Saturday, November 24, 2012

What I Learned About Supply Chain Sourcing

As I noted in earlier blog posts, I attended the BSR Conference in October. My primary intent was to determine what organizations are doing to improve labor conditions in their supply chains. I was, to say the least, inspired by the progress. Thanks in large part to the UN Guiding Principles on Business and Human Rights (the GPs), developed by Special Representative John Ruggie, many organizations are looking beyond improving labor rights to protecting and respecting human rights for a larger contingent of stakeholders directly impacted by domestic and international operations.

If you pay attention to international news, as I do (you may notice from my twitter feed), you cannot escape the all-too-frequent reports about hazardous conditions and tragic accidents in factories, fields, and mines around the world. A significant portion of the goods produced end up in the U.S. or other "developed" nations. I find, when discussing supply chain sourcing or international labor rights with people unfamiliar with the sustainability movement, several questions come up, including:
  • How can we, as consumers, ensure our purchases do not support these activities? 
  • What power do western-based corporations realistically have over the working conditions overseas? (without a doubt, we have our own domestic labor issues but my focus is on international development)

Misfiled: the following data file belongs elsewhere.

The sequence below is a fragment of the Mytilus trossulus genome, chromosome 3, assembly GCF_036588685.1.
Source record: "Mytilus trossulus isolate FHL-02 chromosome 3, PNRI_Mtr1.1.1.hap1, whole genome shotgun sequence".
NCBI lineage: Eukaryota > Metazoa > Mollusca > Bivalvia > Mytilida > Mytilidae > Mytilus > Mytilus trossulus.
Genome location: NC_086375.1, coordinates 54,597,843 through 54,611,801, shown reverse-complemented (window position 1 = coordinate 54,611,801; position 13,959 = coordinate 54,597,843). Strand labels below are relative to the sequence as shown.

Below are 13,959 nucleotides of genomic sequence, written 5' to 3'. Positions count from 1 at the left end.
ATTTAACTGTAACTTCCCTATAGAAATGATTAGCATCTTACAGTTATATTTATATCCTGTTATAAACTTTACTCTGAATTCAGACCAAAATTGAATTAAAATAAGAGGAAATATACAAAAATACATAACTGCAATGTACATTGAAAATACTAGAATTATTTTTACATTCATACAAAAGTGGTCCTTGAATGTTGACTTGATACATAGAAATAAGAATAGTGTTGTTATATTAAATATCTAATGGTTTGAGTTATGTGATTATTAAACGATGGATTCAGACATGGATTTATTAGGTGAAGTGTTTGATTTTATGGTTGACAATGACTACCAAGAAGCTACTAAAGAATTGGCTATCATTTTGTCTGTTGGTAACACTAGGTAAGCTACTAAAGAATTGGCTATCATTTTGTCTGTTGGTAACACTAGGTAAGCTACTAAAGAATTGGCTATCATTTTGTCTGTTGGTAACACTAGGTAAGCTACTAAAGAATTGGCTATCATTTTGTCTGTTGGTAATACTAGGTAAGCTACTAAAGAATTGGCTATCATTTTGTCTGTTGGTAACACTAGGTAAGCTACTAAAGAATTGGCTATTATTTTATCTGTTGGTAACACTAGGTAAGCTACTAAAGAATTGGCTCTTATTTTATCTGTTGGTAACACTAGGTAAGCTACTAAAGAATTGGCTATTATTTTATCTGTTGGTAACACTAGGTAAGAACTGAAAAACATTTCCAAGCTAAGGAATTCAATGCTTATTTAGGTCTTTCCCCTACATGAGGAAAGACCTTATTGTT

• Is it within our rights or responsibilities to interfere in activities taking place in other sovereign nations? 
  • Should a capitalist society concern itself with these issues, which distract from the profit motive frequently thought to be the primary purpose of business?

I can't promise to answer these questions to the satisfaction of every person, but I have put together some blog posts to summarize corporate responsibility and sustainability initiatives in an effort to show what is currently being done and the direction we are headed.

Supplier Codes of Conduct

Over the past 20 years, corporations have been developing and implementing supplier codes of conduct (here’s an example currently in use by my former employer, The Walt Disney Company), an agreement with direct suppliers requiring adherence to a minimum level of labor standards, usually based on the ILO Core Labor Conventions. If a supplier is unable to meet these minimum standards, the organization can direct remediation or, if unsuccessful or resisted, terminate the business relationship. Although these codes clearly represent a positive development toward recognizing and protecting labor rights, they have inherent weaknesses, including:
  • realistically, corporations are incapable of auditing all their supplier factories, let alone ensuring conditions are consistent year-round,
  • implementation and enforcement are often limited by local laws and regulations,
  • agreements typically reach only one level down the supply chain, meaning they don’t have any real impact on raw material sourcing, and
  • unless the corporations produce detailed Social Responsibility reports, it is difficult for consumers to ascertain or evaluate how effective the agreements are or use that information to influence their purchasing decisions.
I’m not suggesting companies abandon their supplier codes of conduct, but it is useful to understand the limitations in a practical sense.

With the above in mind, I have put together posts summarizing information I gathered related to the following:
I hope these are helpful or, at least, interesting. As always, if you have any questions or comments, please let me know.

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